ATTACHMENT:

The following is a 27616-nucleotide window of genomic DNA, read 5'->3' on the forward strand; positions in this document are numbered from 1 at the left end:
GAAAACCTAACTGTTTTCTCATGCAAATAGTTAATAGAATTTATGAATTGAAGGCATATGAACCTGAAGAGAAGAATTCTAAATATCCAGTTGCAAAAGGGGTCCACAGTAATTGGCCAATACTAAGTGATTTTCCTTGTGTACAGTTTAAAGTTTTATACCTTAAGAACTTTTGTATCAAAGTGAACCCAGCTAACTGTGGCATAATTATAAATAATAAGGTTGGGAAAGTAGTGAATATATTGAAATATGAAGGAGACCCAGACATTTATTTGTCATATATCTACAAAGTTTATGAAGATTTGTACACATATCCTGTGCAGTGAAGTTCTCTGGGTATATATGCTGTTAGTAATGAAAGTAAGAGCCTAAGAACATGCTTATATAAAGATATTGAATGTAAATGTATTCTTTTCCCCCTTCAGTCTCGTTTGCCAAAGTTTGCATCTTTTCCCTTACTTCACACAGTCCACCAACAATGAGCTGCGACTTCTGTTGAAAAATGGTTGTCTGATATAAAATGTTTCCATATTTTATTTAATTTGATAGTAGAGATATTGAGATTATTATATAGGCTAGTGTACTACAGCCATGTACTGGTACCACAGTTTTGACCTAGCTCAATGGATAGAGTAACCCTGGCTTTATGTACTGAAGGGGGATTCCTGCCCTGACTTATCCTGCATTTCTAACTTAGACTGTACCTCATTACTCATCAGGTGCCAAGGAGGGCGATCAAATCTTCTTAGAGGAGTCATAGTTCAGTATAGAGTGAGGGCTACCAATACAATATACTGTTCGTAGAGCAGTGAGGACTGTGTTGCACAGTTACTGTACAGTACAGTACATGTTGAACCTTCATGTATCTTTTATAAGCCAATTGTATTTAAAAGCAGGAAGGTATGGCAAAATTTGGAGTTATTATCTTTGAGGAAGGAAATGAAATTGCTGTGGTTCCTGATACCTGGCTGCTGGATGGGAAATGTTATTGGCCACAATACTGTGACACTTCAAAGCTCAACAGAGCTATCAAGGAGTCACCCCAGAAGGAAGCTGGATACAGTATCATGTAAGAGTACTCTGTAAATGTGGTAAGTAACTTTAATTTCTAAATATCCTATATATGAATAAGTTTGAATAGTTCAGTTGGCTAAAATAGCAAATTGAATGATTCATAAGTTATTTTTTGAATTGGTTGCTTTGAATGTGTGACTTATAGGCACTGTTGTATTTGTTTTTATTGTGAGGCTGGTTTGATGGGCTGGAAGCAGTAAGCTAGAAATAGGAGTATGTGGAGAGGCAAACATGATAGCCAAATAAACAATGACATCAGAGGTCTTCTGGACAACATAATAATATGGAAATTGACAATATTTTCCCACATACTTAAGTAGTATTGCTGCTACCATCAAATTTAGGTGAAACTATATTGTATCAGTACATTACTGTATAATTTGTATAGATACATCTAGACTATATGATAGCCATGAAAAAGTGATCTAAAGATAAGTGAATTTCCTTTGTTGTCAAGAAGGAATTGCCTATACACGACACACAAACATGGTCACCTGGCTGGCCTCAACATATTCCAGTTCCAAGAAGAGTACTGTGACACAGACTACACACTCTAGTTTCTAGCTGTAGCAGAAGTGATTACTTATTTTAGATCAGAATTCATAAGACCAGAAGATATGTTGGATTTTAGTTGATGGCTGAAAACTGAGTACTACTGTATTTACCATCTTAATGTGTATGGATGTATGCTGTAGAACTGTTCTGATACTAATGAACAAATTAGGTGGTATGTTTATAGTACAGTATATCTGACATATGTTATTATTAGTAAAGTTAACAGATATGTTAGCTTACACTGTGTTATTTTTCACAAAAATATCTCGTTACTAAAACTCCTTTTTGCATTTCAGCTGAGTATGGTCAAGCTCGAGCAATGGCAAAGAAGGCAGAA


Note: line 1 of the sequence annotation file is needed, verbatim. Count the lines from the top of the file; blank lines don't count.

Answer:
The following is a 27616-nucleotide window of genomic DNA, read 5'->3' on the forward strand; positions in this document are numbered from 1 at the left end: